Follow ‘world’s biggest shark’ on tracker and find out if it’s near your holiday

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The 'world's biggest shark' nicknamed 'Ironbound' has travelled almost 13,500 miles, more than the distance between the UK and New Zealand, since it was tagged in October 2019.

The monster fish was caught on navigation systems swimming northbound on April 28, in an attempt to get to more plentiful feeding grounds, possibly as far north as Canada.

Most recently, he was spotted on May 3 when the adult male was much farther out in the Atlantic Ocean, due east of Philadelphia.

The 450kg great white is being monitored by researchers from Ocearch, who are keeping a close eye on the potential killer after it was also traced hanging about the Jersey Shore in recent days, a popular tourist destination.

Shore counties reported 48 million visitors in 2018.

But it is in Ironbound's nature to not hang around for long.

The latest pings on Ocearch radars show that the beast has already ditched life on the Jersey Shore for climes further south, around North Carolina. Click here to track his latest movements.

With 300 miles of barrier island beaches filled with lovely state parks, top restaurants and world-class golf courses, this coastline is also a hit with tourists.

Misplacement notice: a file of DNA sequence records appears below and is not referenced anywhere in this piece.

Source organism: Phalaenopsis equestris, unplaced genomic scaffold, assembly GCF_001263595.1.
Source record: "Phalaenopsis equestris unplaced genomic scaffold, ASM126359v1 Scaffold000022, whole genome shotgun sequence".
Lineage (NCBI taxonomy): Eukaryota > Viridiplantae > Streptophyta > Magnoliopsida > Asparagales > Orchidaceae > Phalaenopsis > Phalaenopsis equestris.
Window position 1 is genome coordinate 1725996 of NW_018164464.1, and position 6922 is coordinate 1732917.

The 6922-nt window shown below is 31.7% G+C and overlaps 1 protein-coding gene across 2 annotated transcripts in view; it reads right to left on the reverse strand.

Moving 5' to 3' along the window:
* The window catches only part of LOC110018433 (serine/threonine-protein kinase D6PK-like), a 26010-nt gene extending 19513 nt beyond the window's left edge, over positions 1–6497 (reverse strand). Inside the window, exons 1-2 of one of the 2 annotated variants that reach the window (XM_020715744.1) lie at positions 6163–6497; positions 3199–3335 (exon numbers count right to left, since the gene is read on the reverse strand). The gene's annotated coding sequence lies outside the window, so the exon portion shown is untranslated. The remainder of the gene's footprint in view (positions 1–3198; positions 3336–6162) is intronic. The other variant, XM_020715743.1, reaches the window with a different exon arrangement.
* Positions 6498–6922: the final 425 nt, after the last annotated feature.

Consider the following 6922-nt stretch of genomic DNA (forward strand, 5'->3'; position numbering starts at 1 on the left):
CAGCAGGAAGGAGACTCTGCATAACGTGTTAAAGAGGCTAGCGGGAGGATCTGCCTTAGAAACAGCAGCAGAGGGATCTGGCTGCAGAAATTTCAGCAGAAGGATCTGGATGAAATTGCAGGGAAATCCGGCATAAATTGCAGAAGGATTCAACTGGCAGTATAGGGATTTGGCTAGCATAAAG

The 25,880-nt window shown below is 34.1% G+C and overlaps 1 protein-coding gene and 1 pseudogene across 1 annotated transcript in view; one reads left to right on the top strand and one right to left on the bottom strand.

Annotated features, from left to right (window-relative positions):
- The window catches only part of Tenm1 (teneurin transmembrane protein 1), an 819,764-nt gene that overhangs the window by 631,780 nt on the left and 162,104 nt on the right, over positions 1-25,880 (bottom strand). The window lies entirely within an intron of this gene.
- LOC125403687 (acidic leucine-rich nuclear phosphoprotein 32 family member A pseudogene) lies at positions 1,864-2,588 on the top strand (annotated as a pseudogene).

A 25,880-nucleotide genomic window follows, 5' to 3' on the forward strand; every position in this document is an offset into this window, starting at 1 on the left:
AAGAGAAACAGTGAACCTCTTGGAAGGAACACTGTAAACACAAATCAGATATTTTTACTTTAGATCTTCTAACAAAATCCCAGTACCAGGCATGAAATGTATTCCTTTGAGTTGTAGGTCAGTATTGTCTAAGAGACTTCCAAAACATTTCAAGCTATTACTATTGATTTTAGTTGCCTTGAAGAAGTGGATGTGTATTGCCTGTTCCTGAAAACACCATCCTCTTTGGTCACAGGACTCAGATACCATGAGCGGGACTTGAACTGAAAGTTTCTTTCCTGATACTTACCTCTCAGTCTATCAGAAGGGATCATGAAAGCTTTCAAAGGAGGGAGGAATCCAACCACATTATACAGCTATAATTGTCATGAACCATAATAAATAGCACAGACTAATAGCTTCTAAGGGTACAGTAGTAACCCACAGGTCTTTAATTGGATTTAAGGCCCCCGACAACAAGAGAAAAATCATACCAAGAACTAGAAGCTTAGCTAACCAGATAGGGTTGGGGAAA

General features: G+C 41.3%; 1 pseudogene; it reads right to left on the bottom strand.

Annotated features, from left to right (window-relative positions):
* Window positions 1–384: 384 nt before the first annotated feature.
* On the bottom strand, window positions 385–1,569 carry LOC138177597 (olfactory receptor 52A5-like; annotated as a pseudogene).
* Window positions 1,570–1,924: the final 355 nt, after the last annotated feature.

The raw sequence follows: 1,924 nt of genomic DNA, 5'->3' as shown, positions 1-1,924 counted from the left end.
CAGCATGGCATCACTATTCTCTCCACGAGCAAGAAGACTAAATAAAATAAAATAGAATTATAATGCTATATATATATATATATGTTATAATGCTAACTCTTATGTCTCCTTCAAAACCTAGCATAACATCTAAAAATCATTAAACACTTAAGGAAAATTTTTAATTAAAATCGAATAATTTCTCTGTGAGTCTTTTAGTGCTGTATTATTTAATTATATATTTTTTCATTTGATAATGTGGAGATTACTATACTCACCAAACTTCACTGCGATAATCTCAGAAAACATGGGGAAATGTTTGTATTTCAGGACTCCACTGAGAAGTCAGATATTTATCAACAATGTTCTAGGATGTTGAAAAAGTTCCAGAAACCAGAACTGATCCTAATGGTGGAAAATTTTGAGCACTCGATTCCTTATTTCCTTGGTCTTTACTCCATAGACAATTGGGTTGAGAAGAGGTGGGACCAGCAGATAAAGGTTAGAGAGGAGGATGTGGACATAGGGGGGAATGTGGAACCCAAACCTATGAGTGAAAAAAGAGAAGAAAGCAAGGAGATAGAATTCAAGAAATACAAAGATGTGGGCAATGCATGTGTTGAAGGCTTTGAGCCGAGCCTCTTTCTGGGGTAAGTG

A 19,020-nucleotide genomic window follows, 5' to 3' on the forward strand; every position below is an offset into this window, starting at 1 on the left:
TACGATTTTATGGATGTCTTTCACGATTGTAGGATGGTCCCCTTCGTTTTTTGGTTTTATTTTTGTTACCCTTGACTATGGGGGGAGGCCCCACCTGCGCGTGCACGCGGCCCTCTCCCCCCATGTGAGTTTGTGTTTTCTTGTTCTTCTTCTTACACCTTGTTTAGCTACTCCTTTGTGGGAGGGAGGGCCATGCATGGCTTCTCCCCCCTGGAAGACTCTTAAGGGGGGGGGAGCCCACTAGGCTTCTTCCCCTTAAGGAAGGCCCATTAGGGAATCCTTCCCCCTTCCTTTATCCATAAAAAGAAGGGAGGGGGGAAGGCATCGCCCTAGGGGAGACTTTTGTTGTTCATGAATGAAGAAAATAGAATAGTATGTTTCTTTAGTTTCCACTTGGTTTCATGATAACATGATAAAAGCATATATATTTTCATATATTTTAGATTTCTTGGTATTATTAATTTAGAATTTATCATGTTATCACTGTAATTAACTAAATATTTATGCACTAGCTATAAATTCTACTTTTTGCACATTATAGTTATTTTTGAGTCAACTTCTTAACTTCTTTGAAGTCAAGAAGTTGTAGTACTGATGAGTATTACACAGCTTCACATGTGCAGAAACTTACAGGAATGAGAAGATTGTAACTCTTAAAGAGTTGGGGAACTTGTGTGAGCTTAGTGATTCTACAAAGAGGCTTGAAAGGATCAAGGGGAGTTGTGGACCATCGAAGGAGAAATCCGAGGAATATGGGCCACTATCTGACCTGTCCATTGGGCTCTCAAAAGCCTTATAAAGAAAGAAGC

• Monster 450kg great white shark nicknamed 'Ironbound' spotted lurking in sea

In total, the shark has travelled 13,408 miles since it was tagged on October 3, 2019, 570 days ago.

The beast, which measures up at 12 foot 4 inches and is reported to weigh roughly 452kg (71 stone), is named after West Ironbound Island near Lunenburg, where it was tagged in October 2019 in waters around Nova Scotia, Canada.

Ironbound is fitted with a harmless tag that falls off after a few years.

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"Mating season is over, we think, and Ironbound is on his way north to get into some good feeding ground and bulk up again for the next year," Bob Hueter, chief scientist, Ocearch, told CNN.

The tracker has an error margin, meaning that the shark's precise location could be off by quite a few metres.

"That error bar can be the difference between one side of Long Island and the other," George Burgess, a marine biologist and director emeritus of the Florida Program for Shark Research at the Florida Museum of Natural History, told Live Science in 2019.

  • Great White Shark

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